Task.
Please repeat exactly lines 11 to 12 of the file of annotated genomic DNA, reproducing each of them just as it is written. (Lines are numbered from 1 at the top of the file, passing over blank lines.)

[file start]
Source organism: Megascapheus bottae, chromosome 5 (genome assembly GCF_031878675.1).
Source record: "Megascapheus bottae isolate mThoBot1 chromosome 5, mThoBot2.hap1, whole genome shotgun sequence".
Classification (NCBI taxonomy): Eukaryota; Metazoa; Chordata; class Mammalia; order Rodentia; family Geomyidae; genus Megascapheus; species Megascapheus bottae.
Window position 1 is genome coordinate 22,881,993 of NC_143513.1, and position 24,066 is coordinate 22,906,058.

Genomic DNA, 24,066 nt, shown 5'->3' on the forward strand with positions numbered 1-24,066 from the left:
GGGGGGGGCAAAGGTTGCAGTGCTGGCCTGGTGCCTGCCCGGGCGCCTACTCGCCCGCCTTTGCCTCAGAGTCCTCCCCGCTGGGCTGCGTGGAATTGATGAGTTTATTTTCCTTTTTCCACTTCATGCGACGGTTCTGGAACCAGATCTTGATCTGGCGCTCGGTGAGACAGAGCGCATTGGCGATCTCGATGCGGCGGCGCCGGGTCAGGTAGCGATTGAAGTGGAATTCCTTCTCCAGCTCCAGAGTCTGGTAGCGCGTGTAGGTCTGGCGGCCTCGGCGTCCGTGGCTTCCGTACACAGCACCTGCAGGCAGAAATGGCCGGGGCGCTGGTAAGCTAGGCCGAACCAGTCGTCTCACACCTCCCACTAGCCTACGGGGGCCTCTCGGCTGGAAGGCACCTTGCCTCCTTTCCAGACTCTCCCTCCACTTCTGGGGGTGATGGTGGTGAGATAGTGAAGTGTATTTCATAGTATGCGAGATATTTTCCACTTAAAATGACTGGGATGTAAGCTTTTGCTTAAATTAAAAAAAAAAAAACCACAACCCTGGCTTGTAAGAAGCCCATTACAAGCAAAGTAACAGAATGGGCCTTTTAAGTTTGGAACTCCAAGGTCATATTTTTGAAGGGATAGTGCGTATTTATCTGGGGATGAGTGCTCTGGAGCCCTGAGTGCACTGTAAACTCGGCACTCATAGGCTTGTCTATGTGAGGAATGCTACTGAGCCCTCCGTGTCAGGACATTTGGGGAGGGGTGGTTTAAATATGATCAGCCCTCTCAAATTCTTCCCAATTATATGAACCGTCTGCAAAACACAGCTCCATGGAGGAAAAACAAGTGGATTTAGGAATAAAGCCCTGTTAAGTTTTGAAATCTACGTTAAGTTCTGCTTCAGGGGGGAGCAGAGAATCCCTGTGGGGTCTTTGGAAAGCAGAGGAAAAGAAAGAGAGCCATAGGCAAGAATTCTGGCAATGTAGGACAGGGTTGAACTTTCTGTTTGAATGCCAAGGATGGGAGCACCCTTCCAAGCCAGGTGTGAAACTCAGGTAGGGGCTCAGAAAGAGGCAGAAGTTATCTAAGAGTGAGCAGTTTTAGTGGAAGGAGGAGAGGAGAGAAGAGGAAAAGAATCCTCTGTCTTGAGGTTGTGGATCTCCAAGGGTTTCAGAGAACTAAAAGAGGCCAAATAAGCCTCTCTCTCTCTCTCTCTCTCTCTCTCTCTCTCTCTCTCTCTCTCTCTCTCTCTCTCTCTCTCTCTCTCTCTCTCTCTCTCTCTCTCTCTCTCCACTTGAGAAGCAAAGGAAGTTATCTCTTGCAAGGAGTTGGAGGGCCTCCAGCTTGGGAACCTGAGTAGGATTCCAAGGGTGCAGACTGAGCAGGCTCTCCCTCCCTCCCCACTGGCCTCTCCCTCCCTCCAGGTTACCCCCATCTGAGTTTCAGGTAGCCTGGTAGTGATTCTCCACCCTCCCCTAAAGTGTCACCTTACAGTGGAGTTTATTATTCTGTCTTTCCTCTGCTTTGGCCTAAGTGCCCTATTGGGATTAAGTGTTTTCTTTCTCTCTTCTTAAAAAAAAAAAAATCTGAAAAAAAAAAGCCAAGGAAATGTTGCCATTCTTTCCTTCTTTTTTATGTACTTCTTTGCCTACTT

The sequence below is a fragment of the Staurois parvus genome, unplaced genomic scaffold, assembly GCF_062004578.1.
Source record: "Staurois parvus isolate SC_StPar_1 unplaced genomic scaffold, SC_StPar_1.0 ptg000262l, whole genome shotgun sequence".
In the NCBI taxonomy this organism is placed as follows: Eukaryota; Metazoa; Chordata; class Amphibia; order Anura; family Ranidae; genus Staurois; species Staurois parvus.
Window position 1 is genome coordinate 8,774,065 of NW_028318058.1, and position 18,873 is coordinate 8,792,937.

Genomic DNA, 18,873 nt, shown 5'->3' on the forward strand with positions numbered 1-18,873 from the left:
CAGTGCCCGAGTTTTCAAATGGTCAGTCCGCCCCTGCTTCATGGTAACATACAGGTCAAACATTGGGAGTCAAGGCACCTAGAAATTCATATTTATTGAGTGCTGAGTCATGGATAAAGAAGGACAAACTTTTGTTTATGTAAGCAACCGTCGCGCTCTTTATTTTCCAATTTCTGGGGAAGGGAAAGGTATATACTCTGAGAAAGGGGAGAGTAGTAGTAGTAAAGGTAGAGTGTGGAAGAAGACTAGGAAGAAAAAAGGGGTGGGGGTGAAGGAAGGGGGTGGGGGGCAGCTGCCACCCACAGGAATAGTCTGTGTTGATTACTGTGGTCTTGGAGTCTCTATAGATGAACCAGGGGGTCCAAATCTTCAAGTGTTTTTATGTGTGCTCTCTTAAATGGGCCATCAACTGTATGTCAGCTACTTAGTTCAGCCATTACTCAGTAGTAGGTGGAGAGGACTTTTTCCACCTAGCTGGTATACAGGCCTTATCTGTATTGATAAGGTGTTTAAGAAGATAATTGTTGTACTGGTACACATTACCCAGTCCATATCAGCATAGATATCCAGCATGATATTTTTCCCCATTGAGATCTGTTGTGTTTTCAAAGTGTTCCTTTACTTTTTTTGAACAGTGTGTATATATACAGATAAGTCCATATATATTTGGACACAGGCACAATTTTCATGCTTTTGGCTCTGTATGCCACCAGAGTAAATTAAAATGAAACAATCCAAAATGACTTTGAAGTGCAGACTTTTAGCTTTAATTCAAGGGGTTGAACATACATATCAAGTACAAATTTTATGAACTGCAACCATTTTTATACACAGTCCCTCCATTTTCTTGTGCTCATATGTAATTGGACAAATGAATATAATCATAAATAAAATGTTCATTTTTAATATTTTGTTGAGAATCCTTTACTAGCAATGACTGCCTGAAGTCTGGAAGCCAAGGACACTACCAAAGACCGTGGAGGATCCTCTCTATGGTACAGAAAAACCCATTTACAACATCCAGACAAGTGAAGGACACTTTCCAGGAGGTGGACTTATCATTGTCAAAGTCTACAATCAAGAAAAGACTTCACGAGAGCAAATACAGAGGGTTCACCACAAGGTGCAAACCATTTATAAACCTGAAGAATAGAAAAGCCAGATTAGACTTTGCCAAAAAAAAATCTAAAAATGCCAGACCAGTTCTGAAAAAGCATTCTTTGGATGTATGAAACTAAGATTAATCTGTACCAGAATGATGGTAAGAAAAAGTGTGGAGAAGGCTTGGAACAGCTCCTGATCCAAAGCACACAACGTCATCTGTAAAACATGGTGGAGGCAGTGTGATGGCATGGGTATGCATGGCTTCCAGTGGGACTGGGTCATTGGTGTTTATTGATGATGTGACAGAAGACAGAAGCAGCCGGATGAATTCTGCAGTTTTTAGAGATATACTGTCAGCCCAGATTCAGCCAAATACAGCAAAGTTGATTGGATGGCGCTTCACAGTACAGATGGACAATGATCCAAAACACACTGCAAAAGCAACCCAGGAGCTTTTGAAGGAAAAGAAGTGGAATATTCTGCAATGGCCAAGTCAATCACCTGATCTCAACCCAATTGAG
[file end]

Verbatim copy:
Genomic DNA, 18,873 nt, shown 5'->3' on the forward strand with positions numbered 1-18,873 from the left:
CAGTGCCCGAGTTTTCAAATGGTCAGTCCGCCCCTGCTTCATGGTAACATACAGGTCAAACATTGGGAGTCAAGGCACCTAGAAATTCATATTTATTGAGTGCTGAGTCATGGATAAAGAAGGACAAACTTTTGTTTATGTAAGCAACCGTCGCGCTCTTTATTTTCCAATTTCTGGGGAAGGGAAAGGTATATACTCTGAGAAAGGGGAGAGTAGTAGTAGTAAAGGTAGAGTGTGGAAGAAGACTAGGAAGAAAAAAGGGGTGGGGGTGAAGGAAGGGGGTGGGGGGCAGCTGCCACCCACAGGAATAGTCTGTGTTGATTACTGTGGTCTTGGAGTCTCTATAGATGAACCAGGGGGTCCAAATCTTCAAGTGTTTTTATGTGTGCTCTCTTAAATGGGCCATCAACTGTATGTCAGCTACTTAGTTCAGCCATTACTCAGTAGTAGGTGGAGAGGACTTTTTCCACCTAGCTGGTATACAGGCCTTATCTGTATTGATAAGGTGTTTAAGAAGATAATTGTTGTACTGGTACACATTACCCAGTCCATATCAGCATAGATATCCAGCATGATATTTTTCCCCATTGAGATCTGTTGTGTTTTCAAAGTGTTCCTTTACTTTTTTTGAACAGTGTGTATATATACAGATAAGTCCATATATATTTGGACACAGGCACAATTTTCATGCTTTTGGCTCTGTATGCCACCAGAGTAAATTAAAATGAAACAATCCAAAATGACTTTGAAGTGCAGACTTTTAGCTTTAATTCAAGGGGTTGAACATACATATCAAGTACAAATTTTATGAACTGCAACCATTTTTATACACAGTCCCTCCATTTTCTTGTGCTCATATGTAATTGGACAAATGAATATAATCATAAATAAAATGTTCATTTTTAATATTTTGTTGAGAATCCTTTACTAGCAATGACTGCCTGAAGTCTGGAAGCCAAGGACACTACCAAAGACCGTGGAGGATCCTCTCTATGGTACAGAAAAACCCATTTACAACATCCAGACAAGTGAAGGACACTTTCCAGGAGGTGGACTTATCATTGTCAAAGTCTACAATCAAGAAAAGACTTCACGAGAGCAAATACAGAGGGTTCACCACAAGGTGCAAACCATTTATAAACCTGAAGAATAGAAAAGCCAGATTAGACTTTGCCAAAAAAAAATCTAAAAATGCCAGACCAGTTCTGAAAAAGCATTCTTTGGATGTATGAAACTAAGATTAATCTGTACCAGAATGATGGTAAGAAAAAGTGTGGAGAAGGCTTGGAACAGCTCCTGATCCAAAGCACACAACGTCATCTGTAAAACATGGTGGAGGCAGTGTGATGGCATGGGTATGCATGGCTTCCAGTGGGACTGGGTCATTGGTGTTTATTGATGATGTGACAGAAGACAGAAGCAGCCGGATGAATTCTGCAGTTTTTAGAGATATACTGTCAGCCCAGATTCAGCCAAATACAGCAAAGTTGATTGGATGGCGCTTCACAGTACAGATGGACAATGATCCAAAACACACTGCAAAAGCAACCCAGGAGCTTTTGAAGGAAAAGAAGTGGAATATTCTGCAATGGCCAAGTCAATCACCTGATCTCAACCCAATTGAG